There has been a row in the Dáil over the new system for the Leaving Cert.
Last week, it was confirmed that the traditional written exams were being postponed - with students given the choice of accepting 'calculated grades' or waiting until a later stage to sit the exams.
Labour's Aodhan Ó Ríordáin has argued that the algorithms used by the Department of Education to standardise results will impact unfairly on disadvantaged schools as the results will be partly compared to the performance of the school in previous years.
However, Education Minister Joe McHugh claims the system will be fair and will not disadvantage any students.
The two TDs clashed on the issue in the Dáil chamber.
Deputy Ó Ríordáin said he sometimes wonders if enough people “have any comprehension of what it’s like to be attending a Deis school, and the amount of barriers that are between you and maximising your potential”.
He argued that written exams - where the exam markers do not know who student is or which school they’re from - are sometimes the only opportunity for people “to break out of poverty and disadvantage”.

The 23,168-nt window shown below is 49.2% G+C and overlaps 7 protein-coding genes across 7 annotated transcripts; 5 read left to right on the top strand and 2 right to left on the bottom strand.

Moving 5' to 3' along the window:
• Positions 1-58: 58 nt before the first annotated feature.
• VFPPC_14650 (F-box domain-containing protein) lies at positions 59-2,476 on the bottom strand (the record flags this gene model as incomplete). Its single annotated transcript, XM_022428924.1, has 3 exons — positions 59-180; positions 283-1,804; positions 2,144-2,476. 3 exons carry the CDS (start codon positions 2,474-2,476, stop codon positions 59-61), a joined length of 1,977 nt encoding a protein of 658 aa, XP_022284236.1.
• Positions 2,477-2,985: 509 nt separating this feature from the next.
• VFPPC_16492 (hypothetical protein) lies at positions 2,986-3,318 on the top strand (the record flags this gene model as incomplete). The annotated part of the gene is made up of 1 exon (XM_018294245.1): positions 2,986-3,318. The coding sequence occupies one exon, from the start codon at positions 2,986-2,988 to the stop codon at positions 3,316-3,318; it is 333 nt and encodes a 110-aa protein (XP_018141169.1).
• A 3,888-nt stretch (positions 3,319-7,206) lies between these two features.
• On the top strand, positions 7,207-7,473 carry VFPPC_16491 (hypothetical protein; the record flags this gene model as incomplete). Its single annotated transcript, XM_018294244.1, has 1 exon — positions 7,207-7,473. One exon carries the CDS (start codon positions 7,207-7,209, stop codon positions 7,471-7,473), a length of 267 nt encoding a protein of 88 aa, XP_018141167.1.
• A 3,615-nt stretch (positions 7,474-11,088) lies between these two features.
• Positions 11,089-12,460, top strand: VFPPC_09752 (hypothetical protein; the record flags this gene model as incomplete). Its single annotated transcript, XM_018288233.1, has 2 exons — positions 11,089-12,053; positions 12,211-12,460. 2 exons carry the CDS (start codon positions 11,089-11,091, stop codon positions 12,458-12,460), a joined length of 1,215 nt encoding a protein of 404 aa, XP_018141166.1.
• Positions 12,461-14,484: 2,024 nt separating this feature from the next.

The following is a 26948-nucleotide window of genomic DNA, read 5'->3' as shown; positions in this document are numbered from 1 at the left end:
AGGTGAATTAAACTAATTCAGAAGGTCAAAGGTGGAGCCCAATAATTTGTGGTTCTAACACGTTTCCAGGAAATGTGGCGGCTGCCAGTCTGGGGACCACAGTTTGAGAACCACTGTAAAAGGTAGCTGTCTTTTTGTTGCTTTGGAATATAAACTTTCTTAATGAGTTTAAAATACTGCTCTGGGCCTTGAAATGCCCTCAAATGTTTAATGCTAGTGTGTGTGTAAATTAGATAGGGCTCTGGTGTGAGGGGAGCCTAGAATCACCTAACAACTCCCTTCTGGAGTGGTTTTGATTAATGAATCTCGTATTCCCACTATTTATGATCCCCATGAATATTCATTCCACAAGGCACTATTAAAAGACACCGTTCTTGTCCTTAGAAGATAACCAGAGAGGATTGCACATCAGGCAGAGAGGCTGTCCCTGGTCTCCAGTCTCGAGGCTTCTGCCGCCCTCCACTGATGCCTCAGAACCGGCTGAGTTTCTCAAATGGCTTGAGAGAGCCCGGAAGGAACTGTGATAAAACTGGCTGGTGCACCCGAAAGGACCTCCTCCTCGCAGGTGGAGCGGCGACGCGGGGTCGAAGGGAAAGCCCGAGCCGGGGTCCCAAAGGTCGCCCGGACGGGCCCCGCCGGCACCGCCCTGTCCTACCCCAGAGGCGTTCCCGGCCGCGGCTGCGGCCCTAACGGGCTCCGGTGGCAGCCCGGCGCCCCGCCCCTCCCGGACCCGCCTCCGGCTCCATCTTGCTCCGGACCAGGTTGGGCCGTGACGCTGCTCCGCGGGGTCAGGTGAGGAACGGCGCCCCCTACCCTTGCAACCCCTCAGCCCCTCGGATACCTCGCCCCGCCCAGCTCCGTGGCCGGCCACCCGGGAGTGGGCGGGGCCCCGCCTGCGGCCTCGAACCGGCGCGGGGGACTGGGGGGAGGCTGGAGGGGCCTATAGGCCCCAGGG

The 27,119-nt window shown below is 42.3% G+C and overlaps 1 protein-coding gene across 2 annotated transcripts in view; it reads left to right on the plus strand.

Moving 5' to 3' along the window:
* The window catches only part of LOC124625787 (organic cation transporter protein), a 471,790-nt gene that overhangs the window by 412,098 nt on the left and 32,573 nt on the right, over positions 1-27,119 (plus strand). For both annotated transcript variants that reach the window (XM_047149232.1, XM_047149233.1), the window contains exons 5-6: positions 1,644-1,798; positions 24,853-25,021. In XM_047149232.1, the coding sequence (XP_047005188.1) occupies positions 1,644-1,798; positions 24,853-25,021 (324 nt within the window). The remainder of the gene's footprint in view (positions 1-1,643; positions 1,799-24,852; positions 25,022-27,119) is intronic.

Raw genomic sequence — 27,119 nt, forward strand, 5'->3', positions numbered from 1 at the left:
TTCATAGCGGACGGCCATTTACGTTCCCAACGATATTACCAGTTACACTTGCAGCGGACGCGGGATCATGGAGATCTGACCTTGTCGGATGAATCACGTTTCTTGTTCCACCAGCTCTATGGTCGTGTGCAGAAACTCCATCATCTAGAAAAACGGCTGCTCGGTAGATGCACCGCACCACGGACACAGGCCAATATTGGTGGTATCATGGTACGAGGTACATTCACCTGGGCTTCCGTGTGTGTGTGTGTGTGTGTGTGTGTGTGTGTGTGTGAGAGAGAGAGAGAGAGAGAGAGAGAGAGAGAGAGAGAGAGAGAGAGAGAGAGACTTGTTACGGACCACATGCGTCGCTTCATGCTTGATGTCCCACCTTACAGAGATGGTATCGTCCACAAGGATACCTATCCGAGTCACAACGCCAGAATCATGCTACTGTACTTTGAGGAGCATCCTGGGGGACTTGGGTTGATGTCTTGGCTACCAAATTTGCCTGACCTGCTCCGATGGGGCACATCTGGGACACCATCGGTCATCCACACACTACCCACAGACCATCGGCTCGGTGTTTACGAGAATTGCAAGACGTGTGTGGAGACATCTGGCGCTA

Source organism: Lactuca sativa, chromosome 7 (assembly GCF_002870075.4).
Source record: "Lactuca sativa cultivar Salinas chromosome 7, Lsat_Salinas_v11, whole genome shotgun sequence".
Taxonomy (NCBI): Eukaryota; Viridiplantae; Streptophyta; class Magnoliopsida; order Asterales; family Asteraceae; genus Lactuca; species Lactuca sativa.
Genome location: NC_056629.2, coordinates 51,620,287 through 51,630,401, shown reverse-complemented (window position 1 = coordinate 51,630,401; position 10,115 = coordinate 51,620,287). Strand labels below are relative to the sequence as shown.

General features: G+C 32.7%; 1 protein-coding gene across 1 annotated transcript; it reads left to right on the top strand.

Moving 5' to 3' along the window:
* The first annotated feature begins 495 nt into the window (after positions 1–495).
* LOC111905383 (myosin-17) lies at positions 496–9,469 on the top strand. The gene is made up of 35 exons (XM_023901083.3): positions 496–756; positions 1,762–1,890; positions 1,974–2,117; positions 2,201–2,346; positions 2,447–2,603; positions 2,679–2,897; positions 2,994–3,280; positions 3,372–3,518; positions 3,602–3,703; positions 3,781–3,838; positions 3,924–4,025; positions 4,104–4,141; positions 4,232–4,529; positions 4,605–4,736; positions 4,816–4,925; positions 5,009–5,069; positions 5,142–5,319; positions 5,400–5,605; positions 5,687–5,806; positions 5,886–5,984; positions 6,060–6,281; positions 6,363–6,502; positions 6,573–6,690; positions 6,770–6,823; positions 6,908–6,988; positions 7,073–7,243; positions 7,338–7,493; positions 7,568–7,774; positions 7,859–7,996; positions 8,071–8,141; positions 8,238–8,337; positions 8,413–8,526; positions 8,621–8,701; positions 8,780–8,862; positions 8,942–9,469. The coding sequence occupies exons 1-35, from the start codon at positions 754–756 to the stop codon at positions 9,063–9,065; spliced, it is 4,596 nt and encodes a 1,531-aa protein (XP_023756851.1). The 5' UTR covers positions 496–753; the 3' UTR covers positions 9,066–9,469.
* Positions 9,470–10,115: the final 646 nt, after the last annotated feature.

However, the suggestion that any students would be disadvantaged under this year's system were dismissed by Minister McHugh.
He said: “I think Deputy you’re doing an awful disservice to disadvantaged schools - we have exceptional students in disadvantaged schools.
“You’re sending the message out today that they’re going to be disadvantaged because they’re in a disadvantaged school - I think that’s a disgrace.”
Minister McHugh insisted that “exceptional students - whether they’re in a community school, Deis school or private school" will not be discriminated against under the new system.
Deputy Ó Riordáin, meanwhile, told the Education Minister he was “calling your process a disgrace, not you”.
Following the row, Deputy Ó Ríordáin called on Minister McHugh to withdraw his “flippant disgraceful remarks and engage on the substance of the issue of school profiling”.
The Labour TD said the anonymity of the traditional written Leaving Cert is gone, adding: “While the Labour Party accepts the assessed grade system as is proposed at this stage, we will not accept school profiling because it's fundamentally unfair.”